Pinot Noir Red Wine Pinot Noir is one of the oldest grape varieties to be cultivated for the purpose of making wine. Ancient Romans were producing wine with it as early as the first century AD. Pinot Noir is recognized worldwide as a great wine grape and originally gets that reputation from the Red Wines of Burgundy, whose wines are based mostly on this variety of grape.
Difficulties plague the Pinot Noir grape at every step of production from propagation to the barell ageing process. Since it is genetically unstable, the parent vine may produce offspring that bear fruit nothing like it in size or shape of the berry, or cluster and will frequently even have different aromas, flavors, and levels of productivity. There are possibly 200 clones of the Pinot Noir grape worldwide and almost every disease known to affect vines is common among pinot noir vineyards. Even though it is quite tolerant of cold climates, it is particularly susceptible to Spring frosts, being one of the earliest grape varieties to get leaves. One particular problem is the sharpshooter leafhopper who finds pinot noir a perfect host for its young. This bug is known to carry Pierce's Disease, which often destroys an entire vineyard in a few years. Leaf-roll virus can be found in almost all pinot noir vineyards that are over ten years old. The pinot vines are not very vigorous and often lack adequate leaf cover to protect the fruit from birds, who reak havoc on ripe berries. Even if the grapes survive the birds, if not picked promptly at just the right time, the thin-skinned and tender berries shrivel and dry out rapidly, resulting in a raisiny aroma and neutral flavor.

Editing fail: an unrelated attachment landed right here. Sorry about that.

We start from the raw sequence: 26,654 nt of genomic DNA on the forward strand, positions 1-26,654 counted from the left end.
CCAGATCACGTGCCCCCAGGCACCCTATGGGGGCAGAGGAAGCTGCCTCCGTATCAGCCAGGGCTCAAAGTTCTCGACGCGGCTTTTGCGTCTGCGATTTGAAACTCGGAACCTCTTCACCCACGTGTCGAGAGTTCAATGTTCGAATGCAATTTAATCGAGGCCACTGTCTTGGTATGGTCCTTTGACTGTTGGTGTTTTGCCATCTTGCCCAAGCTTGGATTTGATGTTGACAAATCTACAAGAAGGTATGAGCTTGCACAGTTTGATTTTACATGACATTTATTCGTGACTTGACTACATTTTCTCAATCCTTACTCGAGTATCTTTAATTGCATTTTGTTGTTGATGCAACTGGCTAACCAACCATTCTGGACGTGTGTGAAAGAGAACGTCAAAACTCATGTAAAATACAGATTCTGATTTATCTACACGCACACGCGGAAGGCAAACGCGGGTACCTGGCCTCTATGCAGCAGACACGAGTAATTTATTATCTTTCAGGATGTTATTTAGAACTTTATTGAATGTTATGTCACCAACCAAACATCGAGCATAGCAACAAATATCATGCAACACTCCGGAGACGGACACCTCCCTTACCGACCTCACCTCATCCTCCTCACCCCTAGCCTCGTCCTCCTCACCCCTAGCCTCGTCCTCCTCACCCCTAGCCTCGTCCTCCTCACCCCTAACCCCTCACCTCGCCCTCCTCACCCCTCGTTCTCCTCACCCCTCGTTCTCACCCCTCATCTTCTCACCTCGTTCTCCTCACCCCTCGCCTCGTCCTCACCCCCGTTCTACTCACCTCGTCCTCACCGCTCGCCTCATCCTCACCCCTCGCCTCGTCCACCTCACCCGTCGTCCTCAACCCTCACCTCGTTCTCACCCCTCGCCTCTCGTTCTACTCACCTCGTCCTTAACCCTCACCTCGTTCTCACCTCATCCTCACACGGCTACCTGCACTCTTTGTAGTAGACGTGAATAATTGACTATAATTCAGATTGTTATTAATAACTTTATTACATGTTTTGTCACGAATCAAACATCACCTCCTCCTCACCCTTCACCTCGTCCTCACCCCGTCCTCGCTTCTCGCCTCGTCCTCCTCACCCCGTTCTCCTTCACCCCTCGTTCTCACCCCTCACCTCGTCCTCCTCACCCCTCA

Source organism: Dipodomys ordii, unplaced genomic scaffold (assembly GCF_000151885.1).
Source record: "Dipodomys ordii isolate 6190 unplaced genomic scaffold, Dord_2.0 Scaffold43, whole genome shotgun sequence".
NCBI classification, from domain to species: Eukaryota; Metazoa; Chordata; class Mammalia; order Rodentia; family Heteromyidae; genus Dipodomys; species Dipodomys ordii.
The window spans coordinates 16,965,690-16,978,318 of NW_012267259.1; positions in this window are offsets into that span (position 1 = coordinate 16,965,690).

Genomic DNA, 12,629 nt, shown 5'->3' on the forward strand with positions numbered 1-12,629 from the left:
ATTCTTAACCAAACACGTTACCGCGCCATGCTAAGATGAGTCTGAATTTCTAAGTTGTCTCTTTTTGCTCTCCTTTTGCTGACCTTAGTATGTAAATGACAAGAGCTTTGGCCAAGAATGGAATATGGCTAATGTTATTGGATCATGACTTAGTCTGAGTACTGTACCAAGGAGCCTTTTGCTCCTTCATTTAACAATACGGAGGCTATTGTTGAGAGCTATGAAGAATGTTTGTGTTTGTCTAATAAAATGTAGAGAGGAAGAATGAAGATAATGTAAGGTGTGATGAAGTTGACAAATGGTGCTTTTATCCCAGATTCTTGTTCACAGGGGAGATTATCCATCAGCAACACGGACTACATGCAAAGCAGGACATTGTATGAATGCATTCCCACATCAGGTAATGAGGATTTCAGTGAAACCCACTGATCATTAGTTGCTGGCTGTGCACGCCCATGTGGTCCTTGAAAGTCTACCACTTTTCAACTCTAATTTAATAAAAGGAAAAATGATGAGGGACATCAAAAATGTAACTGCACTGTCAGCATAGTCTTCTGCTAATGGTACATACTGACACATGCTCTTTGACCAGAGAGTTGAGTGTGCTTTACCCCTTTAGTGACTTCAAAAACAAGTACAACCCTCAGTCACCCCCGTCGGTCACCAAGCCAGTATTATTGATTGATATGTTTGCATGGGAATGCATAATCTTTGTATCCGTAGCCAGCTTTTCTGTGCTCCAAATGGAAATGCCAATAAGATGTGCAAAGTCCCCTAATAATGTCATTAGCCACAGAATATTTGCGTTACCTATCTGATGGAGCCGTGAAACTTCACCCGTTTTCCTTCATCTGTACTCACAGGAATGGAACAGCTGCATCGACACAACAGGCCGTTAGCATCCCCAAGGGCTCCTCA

Pinot Noir is also one of the more difficult wines to ferment. Partly due to the presence of 18 amino acids, which are naturally balanced in this variety. Pinot Noir ferments violently, often "boiling" up and out of its container, speeding the process out of control. Since Pinot-Noir is such a thin skinned Red Wine grape variety, it is sometimes difficult to achieve good coloring. Also, Pinot Noir is very prone to turning into vinegar and often loses the sometimes promising aromas and flavors it seems to display through fermentation and aging, as soon as it is bottled.
There is an image that seems to persists that California Pinot Noir is a fruity and light wine of no consequence, but California vintners have been improving site and clonal selections over the past twenty years along with grape growing methods, and wine production techniques to increase their record of success. The regions for the production of California Pinot Noir are Santa Barbara County, Sonoma, Napa, Mendocino County and Monterey County.
Great Pinot Noir can create a lasting impression on the palate and memory. Its aroma is often one of the most complex of all varietals and can be intense with a ripe-grape or black cherry aroma, frequently accented by a pronounced spiciness on the tongue that suggests sassafras, cinnamon or mint, ripe tomato, mushroom, and sometimes even barnyard aromas can come in to play as well. Pinot Noir Red Wine is rich and full bodied but not heavy and usually high in alcohol, ranging from 13% to 14.5%. With all these complexities it is neither acidic nor tannic and has substantial flavor despite its delicacy. The most appealing quality of Pinot Noir may be its soft, velvety texture. When right, it is like liquid silk, gently caressing the palate. Pinot does not have the longevity in the bottle of the darker red wines and tends to reach its peak at five to eight years past the vintage.